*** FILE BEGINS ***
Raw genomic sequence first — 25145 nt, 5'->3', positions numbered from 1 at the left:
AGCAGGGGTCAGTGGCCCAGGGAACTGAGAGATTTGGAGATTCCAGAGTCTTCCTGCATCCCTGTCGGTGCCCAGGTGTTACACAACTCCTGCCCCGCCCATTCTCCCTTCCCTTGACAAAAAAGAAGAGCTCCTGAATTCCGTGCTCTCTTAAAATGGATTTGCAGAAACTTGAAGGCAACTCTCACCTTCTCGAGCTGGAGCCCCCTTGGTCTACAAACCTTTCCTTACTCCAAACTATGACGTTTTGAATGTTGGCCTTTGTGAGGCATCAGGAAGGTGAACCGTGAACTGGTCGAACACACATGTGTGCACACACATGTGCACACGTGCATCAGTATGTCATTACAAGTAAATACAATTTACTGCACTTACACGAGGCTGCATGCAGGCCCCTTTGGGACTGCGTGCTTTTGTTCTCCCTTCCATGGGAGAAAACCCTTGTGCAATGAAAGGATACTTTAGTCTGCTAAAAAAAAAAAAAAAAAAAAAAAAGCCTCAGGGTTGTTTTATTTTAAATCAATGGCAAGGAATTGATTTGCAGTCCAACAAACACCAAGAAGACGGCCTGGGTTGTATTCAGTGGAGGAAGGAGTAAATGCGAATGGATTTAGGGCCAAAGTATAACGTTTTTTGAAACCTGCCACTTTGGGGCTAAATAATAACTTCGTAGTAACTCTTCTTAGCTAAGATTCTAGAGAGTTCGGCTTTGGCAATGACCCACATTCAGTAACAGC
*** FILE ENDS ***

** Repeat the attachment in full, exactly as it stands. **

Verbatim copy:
Raw genomic sequence first — 25145 nt, 5'->3', positions numbered from 1 at the left:
AGCAGGGGTCAGTGGCCCAGGGAACTGAGAGATTTGGAGATTCCAGAGTCTTCCTGCATCCCTGTCGGTGCCCAGGTGTTACACAACTCCTGCCCCGCCCATTCTCCCTTCCCTTGACAAAAAAGAAGAGCTCCTGAATTCCGTGCTCTCTTAAAATGGATTTGCAGAAACTTGAAGGCAACTCTCACCTTCTCGAGCTGGAGCCCCCTTGGTCTACAAACCTTTCCTTACTCCAAACTATGACGTTTTGAATGTTGGCCTTTGTGAGGCATCAGGAAGGTGAACCGTGAACTGGTCGAACACACATGTGTGCACACACATGTGCACACGTGCATCAGTATGTCATTACAAGTAAATACAATTTACTGCACTTACACGAGGCTGCATGCAGGCCCCTTTGGGACTGCGTGCTTTTGTTCTCCCTTCCATGGGAGAAAACCCTTGTGCAATGAAAGGATACTTTAGTCTGCTAAAAAAAAAAAAAAAAAAAAAAAAGCCTCAGGGTTGTTTTATTTTAAATCAATGGCAAGGAATTGATTTGCAGTCCAACAAACACCAAGAAGACGGCCTGGGTTGTATTCAGTGGAGGAAGGAGTAAATGCGAATGGATTTAGGGCCAAAGTATAACGTTTTTTGAAACCTGCCACTTTGGGGCTAAATAATAACTTCGTAGTAACTCTTCTTAGCTAAGATTCTAGAGAGTTCGGCTTTGGCAATGACCCACATTCAGTAACAGC